there is a ton of bad risk averse advice in this post i would ignore a big chunk of it.  someone NOT in debt at MMM should not ever look in the direction of dave ramsey or any of his awful advice on investing or debt - money is cheap now and will likely be cheap when OP graduates there is no problem taking on good debt like a mortgage at a low inerest rate or if everything is considered properly for a car while leaving money invested in the market.   

boarder42

  • Walrus Stache
  • *******
  • Posts: 7849
Re: Roadmap for Financial Success
« Reply #12 on: August 30, 2017, 11:45:06 AM »
on the engineering side get internships it will help you with your job hunt immensely i had jobs thrown at me after my first internship as a freshman.  Companies would fight to get you as an intern the following summer and will do the same when you go full time.  Second biggest thing you can do after you make sure you keep at least a 3.0 is to network.  dont let your frugality get in the way of making friends going out to a few bars and meeting people who will be working in your industry later.  the engineering world isnt as big as you may think and one day you may be in a consulting role and you will have contacts to call on, or you may need a job and will have the same.

dollabillz

  • 5 O'Clock Shadow
  • *
  • Posts: 15
Re: Roadmap for Financial Success
« Reply #13 on: August 30, 2017, 11:55:40 AM »
I agree with the internship advice.  Not only will your pay most likely be a lot higher than what you are making at chipotle, but you will be gaining valuable experience AND making potential connections for future opportunities.  I can't stress that enough.  The more you put yourself out there and foster relationships both in and out of your field, the more opportunities that will come your way.  So do your best to put some effort in now.  Best of luck! 

dollabillz

  • 5 O'Clock Shadow
  • *
  • Posts: 15
Re: Roadmap for Financial Success
« Reply #14 on: August 30, 2017, 11:57:02 AM »
Boarder42 beat me to it!

robartsd

  • Magnum Stache
  • ******
  • Posts: 2502
  • Location: Sacramento, CA
Re: Roadmap for Financial Success
« Reply #15 on: August 30, 2017, 02:53:42 PM »
Lots of good responses here, but I'll counter the advice against filling your Roth right away. You can withdraw funds from a Roth tax and penalty free at any time as long as you are withdrawing contributions, not earings, so your emergency fund can be in a Roth. Some banks have Roth Savings accounts, so that's an option if you don't want your emergency fund in volitile investments. After 4/15/2018 you can never reclaim the opportunity to put $5500 into an IRA for 2017.

Finances_With_Purpose

  • Pencil Stache
  • ****
  • Posts: 681
    • Finances With Purpose: deploying resources wisely to live vigorously
Re: Roadmap for Financial Success
« Reply #16 on: November 24, 2017, 01:30:51 PM »
Lots of good responses here, but I'll counter the advice against filling your Roth right away. You can withdraw funds from a Roth tax and penalty free at any time as long as you are withdrawing contributions, not earings, so your emergency fund can be in a Roth. Some banks have Roth Savings accounts, so that's an option if you don't want your emergency fund in volitile investments. After 4/15/2018 you can never reclaim the opportunity to put $5500 into an IRA for 2017.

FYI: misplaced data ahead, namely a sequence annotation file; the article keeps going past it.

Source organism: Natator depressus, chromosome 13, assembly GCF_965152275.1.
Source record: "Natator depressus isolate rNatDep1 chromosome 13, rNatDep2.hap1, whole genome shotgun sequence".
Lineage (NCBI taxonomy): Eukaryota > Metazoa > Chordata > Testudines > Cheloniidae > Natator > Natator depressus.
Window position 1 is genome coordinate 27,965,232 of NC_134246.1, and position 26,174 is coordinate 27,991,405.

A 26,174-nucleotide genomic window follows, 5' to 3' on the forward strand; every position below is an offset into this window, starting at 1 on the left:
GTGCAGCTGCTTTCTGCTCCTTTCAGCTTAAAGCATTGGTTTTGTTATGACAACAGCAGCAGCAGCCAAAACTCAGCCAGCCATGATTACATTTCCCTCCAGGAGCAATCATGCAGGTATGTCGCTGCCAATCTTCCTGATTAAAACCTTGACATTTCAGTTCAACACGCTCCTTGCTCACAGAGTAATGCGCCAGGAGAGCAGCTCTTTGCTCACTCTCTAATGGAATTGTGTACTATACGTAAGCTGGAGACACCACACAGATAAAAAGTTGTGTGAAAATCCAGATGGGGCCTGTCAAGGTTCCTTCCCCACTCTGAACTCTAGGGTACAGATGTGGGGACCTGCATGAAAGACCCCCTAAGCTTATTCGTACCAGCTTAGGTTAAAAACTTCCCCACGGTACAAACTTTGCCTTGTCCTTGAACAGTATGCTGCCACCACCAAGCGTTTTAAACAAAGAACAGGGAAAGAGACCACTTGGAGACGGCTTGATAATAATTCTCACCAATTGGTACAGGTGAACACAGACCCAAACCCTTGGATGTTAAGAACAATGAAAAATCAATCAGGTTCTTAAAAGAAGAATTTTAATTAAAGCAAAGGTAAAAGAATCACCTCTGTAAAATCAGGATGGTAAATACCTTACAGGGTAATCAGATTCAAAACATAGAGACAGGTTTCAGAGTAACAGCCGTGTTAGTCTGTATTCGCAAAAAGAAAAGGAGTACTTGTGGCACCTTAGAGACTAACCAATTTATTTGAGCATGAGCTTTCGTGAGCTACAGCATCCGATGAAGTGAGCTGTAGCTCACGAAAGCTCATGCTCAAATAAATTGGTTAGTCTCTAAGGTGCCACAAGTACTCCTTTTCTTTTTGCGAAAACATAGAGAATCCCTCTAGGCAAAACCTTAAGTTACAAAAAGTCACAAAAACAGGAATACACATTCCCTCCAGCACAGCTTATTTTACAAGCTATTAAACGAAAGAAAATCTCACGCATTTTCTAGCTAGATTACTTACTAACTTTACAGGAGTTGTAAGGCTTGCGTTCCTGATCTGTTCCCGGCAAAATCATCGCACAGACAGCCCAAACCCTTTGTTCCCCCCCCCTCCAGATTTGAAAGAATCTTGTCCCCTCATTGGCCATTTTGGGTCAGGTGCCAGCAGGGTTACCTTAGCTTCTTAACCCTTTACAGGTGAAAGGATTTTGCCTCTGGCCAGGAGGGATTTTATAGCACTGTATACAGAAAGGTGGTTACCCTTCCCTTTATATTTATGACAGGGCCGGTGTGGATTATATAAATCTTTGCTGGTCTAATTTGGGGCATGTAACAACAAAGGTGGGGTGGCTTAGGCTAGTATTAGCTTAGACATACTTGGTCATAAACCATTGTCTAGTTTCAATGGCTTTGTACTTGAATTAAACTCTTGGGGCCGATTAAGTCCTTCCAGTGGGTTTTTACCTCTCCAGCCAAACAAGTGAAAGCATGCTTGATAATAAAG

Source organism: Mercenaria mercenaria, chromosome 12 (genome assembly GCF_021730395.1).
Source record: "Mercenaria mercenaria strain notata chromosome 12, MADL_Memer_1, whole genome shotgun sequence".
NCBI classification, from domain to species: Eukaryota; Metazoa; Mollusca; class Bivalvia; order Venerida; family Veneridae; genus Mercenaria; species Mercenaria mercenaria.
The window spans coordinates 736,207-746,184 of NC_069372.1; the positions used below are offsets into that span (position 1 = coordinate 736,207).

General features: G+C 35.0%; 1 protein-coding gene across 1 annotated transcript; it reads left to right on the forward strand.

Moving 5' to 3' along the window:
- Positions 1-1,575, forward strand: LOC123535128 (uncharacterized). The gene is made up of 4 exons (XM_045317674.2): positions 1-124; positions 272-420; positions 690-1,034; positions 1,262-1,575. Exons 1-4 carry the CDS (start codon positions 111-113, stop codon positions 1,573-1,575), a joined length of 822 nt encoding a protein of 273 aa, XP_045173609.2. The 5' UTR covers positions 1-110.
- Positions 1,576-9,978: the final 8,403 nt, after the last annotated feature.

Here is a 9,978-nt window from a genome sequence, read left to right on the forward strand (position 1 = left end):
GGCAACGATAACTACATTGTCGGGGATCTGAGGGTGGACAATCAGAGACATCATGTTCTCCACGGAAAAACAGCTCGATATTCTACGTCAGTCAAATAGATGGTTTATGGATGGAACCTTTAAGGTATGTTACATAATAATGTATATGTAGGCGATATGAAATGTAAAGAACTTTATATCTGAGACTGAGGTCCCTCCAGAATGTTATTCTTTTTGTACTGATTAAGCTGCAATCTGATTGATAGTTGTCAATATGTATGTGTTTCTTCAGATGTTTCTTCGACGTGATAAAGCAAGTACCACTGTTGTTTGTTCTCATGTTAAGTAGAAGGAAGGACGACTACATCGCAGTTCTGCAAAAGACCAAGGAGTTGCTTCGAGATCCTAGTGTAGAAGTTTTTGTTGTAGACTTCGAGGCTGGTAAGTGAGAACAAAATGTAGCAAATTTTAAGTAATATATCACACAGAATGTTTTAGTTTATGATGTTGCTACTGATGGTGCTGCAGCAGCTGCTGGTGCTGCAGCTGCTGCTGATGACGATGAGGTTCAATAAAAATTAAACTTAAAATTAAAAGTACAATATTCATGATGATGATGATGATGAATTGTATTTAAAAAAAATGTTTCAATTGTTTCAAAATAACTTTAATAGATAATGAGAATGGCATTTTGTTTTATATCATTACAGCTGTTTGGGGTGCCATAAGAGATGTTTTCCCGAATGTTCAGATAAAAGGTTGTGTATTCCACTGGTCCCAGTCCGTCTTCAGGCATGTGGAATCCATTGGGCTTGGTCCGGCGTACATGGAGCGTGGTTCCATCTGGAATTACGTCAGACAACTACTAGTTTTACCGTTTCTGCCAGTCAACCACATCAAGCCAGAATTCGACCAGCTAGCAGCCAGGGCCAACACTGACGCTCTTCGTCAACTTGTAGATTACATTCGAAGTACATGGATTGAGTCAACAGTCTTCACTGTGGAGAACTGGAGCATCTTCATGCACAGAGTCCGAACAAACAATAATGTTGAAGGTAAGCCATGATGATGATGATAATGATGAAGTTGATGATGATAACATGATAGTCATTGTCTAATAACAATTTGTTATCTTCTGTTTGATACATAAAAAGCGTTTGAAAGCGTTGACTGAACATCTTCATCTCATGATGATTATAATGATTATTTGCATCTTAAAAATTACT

So this post was a while back, but since it's the closer, I'd like to at least add a note: this assumes that money is there.  Everyone needs a minimum emergency fund and buffer in life.  And, for most of us, you'll need the emergency fund precisely when the markets are tanked - meaning your nice Roth is no longer worth nearly as much.  Instead, you would be booking a huge loss.  You're most likely to lose a job, face unforeseen hurdles, and so on when the market is down, and you least want to withdraw, especially as a young/new worker.  It might stress you out even thinking about it, whereas it's little stress to use emergency funds for emergencies.  So, you take a rather high risk of losing a lot, and then being in a hole.  Best to have a good chunk in your emergency fund - for whatever may come - and then move forward in a position of strength. 

I'll defer on Roth Savings accounts - robartsd may have a great idea there.  I don't use them, but that might be a third way here, where you book the tax advantage yet retain the cash.  I'd have to do the research on those, as I wouldn't love my emergency fund in a money market or something.  But I would recommend, again, that you be sure to have a chunk that is actually saved and easy to use should you need it.  10 years later, you'll be a lot less likely to make a car-buying mistake, insurance-buying mistake, and so on, all of which can cost you.  So then maybe it's easier to take bigger risks, and to actually know what risks you're taking.  Live and learn. 

Either way, you're off to a strong start.

MrThatsDifferent

  • Handlebar Stache
  • *****
  • Posts: 1553
Re: Roadmap for Financial Success
« Reply #17 on: November 24, 2017, 08:39:29 PM »
Congrats to you OP, I only wish I had this info and was mature enough to listen when I was your age. Everyone else will give you better finance advice than I will. Iíll just say, hereís what you shouldnít do:
1. Donít get credit cards, or if you do, pay them off monthly
2. Donít try to live beyond your means, you can do all the fun stuff, cheaply and enjoyably by putting in a little extra effort to find out how.
3. Donít let your less financially aware friends treat you like an ATM
4. Wear condoms, avoid cigarettes and look after your health

Best of luck to you!